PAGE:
If we compute the results of $1,000 invested in 1940, we find the following:
- $4,932,436 for stocks (as indicated by the S&P 500)
- $57,563 for bonds (based on the 10 Year US Treasury Bonds)
- $17,751 for cash (base on US Treasury Bills)
It is evident that $1,000 invested in stocks produced far more favorable results (nearly $5 million). It is also clear that an investor loses an enormous opportunity on funds held in cash ($4,914,685 lost) or bonds ($4,874,873 lost).
It becomes obvious that it is prudent for an investor to keep the largest practical amount of assets in stocks. But since stocks are subject to ups and downs, the investor should protect those assets that will be needed… cash that can be used immediately to make payments and bonds that produce better returns with less volatility.
These findings are the basis for Prudent Asset Allocation (“PAA”).
Why Investors Fail to Maximize Returns
Investors seldom actually earn the maximum potential return from stocks. This is rarely the result of picking the wrong stock. The key reason for investor underperformance is fear. The fear can be rational (I am going to need the money) or irrational (what if I lose it all?).
Rational fear is based on what is most and least likely to occur. Each fear can be categorized based on historical patterns and addressed. Useful categories of historical patterns that indicate likelihood are:
- Pattern is regular and consistent (An example is that diversified investments gain and lose value but gains have always exceeded losses over extended periods).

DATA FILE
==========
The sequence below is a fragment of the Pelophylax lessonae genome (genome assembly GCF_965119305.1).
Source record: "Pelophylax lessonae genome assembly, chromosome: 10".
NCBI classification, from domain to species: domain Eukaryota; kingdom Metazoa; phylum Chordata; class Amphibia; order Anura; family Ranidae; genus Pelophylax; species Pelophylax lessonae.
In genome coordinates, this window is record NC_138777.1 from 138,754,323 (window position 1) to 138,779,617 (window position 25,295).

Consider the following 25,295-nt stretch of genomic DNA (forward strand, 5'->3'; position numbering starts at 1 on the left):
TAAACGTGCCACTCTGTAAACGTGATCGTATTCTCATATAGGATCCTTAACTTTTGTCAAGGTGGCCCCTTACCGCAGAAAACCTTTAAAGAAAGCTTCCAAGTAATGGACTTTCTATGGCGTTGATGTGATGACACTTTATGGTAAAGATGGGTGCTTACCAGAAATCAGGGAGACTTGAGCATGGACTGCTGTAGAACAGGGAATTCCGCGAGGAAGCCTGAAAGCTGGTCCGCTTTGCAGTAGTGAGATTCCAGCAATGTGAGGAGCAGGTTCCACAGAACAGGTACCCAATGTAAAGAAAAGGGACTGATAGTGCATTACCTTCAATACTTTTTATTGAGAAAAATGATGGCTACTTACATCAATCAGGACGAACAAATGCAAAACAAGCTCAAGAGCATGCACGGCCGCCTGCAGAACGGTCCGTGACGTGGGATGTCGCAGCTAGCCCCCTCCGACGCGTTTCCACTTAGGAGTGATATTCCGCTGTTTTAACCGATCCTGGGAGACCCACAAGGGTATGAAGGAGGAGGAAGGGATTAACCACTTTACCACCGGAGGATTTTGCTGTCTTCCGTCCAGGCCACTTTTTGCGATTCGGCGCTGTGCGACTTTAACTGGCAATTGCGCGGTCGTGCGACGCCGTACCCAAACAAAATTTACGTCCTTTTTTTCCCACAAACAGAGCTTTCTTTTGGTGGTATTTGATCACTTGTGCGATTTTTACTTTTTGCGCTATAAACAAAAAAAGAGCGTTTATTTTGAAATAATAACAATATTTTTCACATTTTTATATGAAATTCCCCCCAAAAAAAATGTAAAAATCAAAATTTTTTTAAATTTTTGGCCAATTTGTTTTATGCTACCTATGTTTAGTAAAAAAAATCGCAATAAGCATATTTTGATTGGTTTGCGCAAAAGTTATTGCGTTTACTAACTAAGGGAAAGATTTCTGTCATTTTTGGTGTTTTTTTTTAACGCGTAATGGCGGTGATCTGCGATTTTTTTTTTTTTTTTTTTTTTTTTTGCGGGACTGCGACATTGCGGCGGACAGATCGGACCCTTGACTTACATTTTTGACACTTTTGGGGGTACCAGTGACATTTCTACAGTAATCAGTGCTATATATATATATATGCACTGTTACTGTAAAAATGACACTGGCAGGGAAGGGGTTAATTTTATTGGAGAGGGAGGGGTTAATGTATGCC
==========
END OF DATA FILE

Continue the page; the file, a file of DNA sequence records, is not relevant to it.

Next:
- Pattern occurs more often than not. (An example is that investors withdraw money after a significant market decline).
- Pattern has occurred in the past but is rare. (An example is that stock investments produce similar results for two consecutive years.
- Pattern has never occurred. (An example is a total loss with a regulated portfolio.)
Irrational fear disregards logic, probabilities and extends as far as the mind can conjure. Irrational fear is the major cause of investment losses.
While PAA contains solutions for rational fear, irrational fear is beyond its scope.
PAA Key Principles
PAA is designed to direct all available assets into the highest earning investments:
- Take no unnecessary risks with needed funds
- Determine and protect only the funds needed to cover expenditures and contingencies
- Ensure that needed funds are accessible
- Never use a fixed allocation for needs that are changing
- Plan for reasonably likely emergencies
- Avoid daily tracking of long term funds
- Maintain flexibility to wait for good conditions before making withdrawals
Obtain and complete the PAA Worksheet to determine what action is required immediately. Review and revise the PAA Worksheet annually and when significant events occur.
The PAA Worksheet may be obtained from an advisor or directly from DALBAR here.
PAA provides a framework to maximize the investments that produce the highest returns but only after taking care of commitments, expenses and emergencies.